Now that Donald Trump is reportedly going to name Exxon CEO Rex Tillerson as his choice for secretary of state any minute now, we can count on a predictable line of media chatter. All these CEOs! CKE Restaurants chief Andrew Puzder for labor secretary; Wilbur Ross, head of his own investment firm, for commerce secretary; former WWE CEO Linda McMahon to run the Small Business Administration; hedge fund and film company boss Steven Mnuchin for treasury secretary; and now Tillerson. It’s the most CEO-intensive cabinet ever. Can this be good for the country? Do these mega-bosses even understand ordinary people? What about conflicts of interest?
They’re worthy questions, but here’s a less obvious one we should also ask: Why on earth are these CEOs doing it? Though it isn’t widely reported, many CEOs get asked by presidents of both parties to serve at high levels in Washington, and most of them turn and run as fast as they can. You can’t blame them. If you’re one of those nominees, consider what you’re in for:
You must be confirmed in public hearings. Sometimes these can be a love-fest for a CEO; for example, the Senate instantly confirmed former Goldman Sachs CEO Henry Paulson as Treasury Secretary on a voice vote in 2006. But such deferential treatment is unlikely this time. Senate Democrats are furious that the Republican majority refused even to consider President Obama’s nomination of Merrick Garland for the Supreme Court, and they’re vowing to make life miserable for some Trump cabinet nominees.
Many federal employees can be cavalier about following your orders because firing them is virtually impossible. Firing them for poor performance is especially difficult, the Government Accountability Office reported last year. It’s a decidedly different world from the private sector.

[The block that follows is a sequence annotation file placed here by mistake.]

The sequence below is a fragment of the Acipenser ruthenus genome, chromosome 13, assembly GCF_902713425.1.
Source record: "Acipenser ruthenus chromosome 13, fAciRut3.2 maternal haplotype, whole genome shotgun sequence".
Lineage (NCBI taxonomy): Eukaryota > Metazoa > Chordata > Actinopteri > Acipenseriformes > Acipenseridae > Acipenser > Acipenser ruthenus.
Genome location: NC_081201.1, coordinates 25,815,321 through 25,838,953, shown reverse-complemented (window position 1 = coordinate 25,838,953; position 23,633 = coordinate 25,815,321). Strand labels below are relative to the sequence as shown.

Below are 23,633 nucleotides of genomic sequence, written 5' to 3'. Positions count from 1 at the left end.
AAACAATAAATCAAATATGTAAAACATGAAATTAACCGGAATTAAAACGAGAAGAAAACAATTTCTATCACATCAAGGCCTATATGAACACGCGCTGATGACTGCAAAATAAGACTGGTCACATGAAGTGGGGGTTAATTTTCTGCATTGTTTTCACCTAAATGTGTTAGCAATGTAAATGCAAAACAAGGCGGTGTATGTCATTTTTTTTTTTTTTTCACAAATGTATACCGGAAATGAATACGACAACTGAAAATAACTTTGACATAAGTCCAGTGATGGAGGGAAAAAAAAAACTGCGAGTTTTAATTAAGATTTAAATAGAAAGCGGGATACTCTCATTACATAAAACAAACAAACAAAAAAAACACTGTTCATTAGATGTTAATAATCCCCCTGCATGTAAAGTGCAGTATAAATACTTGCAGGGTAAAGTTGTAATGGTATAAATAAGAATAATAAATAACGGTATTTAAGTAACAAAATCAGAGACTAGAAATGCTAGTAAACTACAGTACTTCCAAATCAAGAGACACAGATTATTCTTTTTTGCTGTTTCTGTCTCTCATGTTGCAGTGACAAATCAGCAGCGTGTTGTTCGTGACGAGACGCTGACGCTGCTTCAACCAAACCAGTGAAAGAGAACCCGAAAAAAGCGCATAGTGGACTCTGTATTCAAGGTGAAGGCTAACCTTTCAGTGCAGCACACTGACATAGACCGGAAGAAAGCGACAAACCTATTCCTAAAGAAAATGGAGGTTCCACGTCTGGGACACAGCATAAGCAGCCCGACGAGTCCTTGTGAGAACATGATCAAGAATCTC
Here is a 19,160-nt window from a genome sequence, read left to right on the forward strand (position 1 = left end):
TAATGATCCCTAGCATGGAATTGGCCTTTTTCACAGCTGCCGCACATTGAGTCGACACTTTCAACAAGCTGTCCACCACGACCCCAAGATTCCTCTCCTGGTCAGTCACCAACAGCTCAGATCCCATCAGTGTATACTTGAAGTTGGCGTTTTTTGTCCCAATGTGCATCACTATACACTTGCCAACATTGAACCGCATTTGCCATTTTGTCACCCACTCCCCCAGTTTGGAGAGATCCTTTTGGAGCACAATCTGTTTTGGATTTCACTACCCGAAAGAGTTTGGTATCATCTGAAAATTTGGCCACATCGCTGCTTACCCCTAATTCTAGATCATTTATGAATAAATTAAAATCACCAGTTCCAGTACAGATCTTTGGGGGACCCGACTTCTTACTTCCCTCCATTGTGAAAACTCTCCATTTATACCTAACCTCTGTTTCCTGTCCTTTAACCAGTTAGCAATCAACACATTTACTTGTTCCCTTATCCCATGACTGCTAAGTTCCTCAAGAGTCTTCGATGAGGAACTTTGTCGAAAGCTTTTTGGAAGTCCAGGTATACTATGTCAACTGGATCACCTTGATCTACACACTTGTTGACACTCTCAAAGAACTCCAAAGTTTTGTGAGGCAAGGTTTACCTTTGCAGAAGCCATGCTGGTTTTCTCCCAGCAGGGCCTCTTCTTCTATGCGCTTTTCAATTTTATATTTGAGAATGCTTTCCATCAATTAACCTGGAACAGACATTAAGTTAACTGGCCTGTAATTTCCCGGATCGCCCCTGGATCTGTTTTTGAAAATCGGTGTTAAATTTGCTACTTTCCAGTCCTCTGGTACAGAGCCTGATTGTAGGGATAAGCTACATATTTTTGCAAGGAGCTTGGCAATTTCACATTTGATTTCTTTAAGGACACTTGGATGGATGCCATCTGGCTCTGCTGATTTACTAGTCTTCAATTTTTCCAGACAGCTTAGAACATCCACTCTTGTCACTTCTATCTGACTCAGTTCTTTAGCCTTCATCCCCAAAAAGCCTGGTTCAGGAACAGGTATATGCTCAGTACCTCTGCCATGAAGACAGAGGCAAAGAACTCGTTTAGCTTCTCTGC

Your success is subjective. CEOs know exactly how their performance will be measured. Cabinet members don’t, and in the political world many people will likely argue you’re doing a terrible job no matter what.
Your board of directors has 535 members. They’re delighted to meddle in your affairs, and you dare not ignore them. They approve your funding (or not).
And then there’s this question, posed by a CEO I know who was asked, and declined, to serve in a previous administration: “How many CEOs have gone to Washington and come back with their reputation enhanced?” He could think of only one, former Goldman Sachs chief Robert Rubin, who was Bill Clinton’s treasury secretary from 1995 to 1999. He handled financial crises in Russia, Asia, and Latin America; the U.S. economy boomed; and the federal government ran a surplus. Clinton called him “the greatest secretary of the Treasury since Alexander Hamilton.” Anybody else? It’s hard to expand on that one-person list.
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The wonder isn’t that Trump found five (and counting) CEOs he wants in his cabinet. The wonder is that he found five who are willing to do it.